Gevrey’s attorney did not return calls or messages left at his office outside of regular office hours.

In its statement, the carmaker announced closer supervision of its security officials and a governance review designed to “restore Renault’s image and trust in the company and its leaders.”

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Allen Stanford’s Bail Request Denied by U.S. Appeals Court

Indicted financier R. Allen Stanford was denied release from prison while he awaits trial on charges he led a $7 billion investment swindle.

A U.S. appeals court in New Orleans issued the ruling yesterday in Stanford’s fourth bid to be allowed to post bail. Stanford, 60, has been detained since June 2009 because of concern that he might try to flee.

“We dismiss this appeal for lack of jurisdiction,” the three-judge appellate panel said in a ruling posted to the court’s website.

The appellate court refused three times before to order Stanford’s release based on what he claimed were violations of his constitutional rights. The former billionaire alleged in the latest request that he has been denied his right to a speedy trial under a federal statute that guards against unreasonable prosecution delays.

Stanford was deemed a flight risk by U.S. District Judge David Hittner of Houston, who ordered him held without bond after the Stanford Group Co. founder was indicted on 21 criminal counts in June 2009.

Ali Fazel, one of Stanford’s criminal defense lawyers, said the legal team is considering its next moves.

The criminal case is U.S. v. Stanford, 09cr342, U.S. District Court, Southern District of Texas (Houston). The SEC case is Securities and Exchange Commission v. Stanford International Bank, 09cv298, U.S. District Court, Northern District of Texas (Dallas).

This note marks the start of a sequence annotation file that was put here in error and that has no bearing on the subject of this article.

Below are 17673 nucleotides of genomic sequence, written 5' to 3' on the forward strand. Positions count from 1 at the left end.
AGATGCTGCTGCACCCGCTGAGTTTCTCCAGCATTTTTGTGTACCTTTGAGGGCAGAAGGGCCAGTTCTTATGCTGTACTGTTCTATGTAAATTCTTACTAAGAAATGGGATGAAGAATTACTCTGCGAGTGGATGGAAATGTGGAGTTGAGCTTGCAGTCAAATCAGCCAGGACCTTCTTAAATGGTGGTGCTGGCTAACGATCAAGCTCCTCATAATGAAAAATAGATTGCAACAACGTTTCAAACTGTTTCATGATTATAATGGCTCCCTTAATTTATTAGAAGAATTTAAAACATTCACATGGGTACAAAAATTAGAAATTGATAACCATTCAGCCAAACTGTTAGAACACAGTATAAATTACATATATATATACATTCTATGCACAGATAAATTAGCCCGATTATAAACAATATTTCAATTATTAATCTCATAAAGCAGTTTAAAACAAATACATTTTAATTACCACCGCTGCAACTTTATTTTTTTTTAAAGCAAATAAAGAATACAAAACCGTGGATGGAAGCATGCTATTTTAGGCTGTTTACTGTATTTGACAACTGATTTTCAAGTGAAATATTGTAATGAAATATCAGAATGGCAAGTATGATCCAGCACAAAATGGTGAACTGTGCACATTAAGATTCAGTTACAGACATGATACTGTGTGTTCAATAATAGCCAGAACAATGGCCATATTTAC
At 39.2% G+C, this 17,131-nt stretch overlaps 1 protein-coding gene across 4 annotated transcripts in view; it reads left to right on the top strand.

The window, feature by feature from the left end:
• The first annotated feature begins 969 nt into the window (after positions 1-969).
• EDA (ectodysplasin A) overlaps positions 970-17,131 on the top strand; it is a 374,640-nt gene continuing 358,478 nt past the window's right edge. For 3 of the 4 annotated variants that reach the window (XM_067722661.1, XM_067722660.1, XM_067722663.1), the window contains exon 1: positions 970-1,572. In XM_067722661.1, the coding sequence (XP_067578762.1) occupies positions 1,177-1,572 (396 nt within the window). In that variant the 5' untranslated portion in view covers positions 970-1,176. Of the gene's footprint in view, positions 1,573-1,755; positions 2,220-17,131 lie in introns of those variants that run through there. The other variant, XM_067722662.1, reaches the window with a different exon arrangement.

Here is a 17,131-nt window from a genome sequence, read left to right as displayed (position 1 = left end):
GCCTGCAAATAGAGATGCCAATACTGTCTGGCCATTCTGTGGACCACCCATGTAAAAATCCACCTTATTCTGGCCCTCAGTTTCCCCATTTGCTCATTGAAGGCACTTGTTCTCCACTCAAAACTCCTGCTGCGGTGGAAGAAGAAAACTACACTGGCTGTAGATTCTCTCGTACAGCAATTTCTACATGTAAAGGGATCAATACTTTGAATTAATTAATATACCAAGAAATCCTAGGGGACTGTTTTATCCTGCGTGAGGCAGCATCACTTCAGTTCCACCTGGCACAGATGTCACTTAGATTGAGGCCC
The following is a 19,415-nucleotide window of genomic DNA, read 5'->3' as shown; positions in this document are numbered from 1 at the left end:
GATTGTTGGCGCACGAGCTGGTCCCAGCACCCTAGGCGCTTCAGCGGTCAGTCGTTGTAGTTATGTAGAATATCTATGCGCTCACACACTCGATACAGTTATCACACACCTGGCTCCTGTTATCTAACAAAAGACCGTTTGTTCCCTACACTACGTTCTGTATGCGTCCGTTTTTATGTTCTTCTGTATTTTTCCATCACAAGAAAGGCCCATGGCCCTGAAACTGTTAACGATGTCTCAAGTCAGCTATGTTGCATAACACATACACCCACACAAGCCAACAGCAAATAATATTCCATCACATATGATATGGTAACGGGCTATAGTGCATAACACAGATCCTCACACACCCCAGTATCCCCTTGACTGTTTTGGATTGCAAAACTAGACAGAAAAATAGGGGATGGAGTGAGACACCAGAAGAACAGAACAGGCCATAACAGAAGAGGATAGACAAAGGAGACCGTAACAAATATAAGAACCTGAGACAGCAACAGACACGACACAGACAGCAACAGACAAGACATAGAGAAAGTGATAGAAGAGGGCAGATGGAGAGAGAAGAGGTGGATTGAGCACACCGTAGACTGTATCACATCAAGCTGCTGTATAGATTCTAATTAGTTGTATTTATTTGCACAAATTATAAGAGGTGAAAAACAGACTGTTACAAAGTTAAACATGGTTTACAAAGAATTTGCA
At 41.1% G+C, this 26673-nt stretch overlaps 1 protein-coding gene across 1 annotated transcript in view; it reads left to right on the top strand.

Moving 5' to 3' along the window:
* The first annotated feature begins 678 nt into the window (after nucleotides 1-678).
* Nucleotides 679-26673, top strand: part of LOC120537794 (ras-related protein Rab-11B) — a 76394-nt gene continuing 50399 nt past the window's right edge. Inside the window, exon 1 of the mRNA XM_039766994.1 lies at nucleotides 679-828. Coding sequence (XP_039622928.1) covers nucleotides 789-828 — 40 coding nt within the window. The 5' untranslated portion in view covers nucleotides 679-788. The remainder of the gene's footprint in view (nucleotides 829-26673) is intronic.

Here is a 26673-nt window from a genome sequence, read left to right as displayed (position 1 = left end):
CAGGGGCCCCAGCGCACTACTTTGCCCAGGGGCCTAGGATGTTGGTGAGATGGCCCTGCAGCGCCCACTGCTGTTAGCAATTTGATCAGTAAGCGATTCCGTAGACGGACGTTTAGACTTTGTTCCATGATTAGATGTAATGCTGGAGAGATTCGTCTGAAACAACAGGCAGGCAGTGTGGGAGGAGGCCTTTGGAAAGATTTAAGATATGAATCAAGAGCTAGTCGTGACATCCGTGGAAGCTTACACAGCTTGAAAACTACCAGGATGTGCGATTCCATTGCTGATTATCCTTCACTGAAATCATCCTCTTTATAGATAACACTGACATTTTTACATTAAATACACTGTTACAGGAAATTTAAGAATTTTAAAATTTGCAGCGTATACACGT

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Verdicts/Settlement

UBS Client in San Diego Gets Probation for Hiding Accounts

A UBS AG client in San Diego was sentenced to three years probation after pleading guilty to hiding assets in his Swiss bank accounts from the U.S. Internal Revenue Service.

Jeffrey Chatfield, a consultant who advised private companies that sought to go public, was also ordered to pay $96,000 to resolve his civil liability with the IRS, the U.S. Justice Department said yesterday in a statement.

Chatfield filed false tax returns from 2000 through 2008 in which he failed to disclose his Bahamian and Swiss accounts at UBS and Credit Suisse Group AG (CSGN), according to the Justice Department’s statement. The accounts held as much as $900,000 in untaxed securities and cash Chatfield received in 2000 from his consulting work, according to the statement.

UBS provided U.S. officials with Chatfield’s identity and account information as part of a deferred prosecution agreement under which the Zurich-based bank admitted helping U.S. taxpayers hide accounts from the IRS, the Justice Department said. Chatfield had moved his assets to a Credit Suisse Group AG account in 2004 and that bank told him in 2008 it was closing all accounts held by U.S. taxpayers, according to the statement.

Chatfield’s lawyer, Richard Carpenter, didn’t immediately return a call to his office.

The case is U.S. v. Chatfield, 10-4546, U.S. District Court, Southern District of California (San Diego.)

Samsung Agrees to $33.3 Million Settlement in Antitrust Case

Samsung Electronics Co. agreed to pay $33.3 million to resolve a civil class-action lawsuit claiming it conspired with other semiconductor makers to fix prices of memory chips used in computers and mobile phones, according to court documents.

The accord, which is subject to court approval, resolves lawsuits filed on behalf of individuals and businesses that directly purchased static random access memory chips from 1995 to 2005, according to a March 11 filing in federal court in San Francisco by attorneys for the buyers.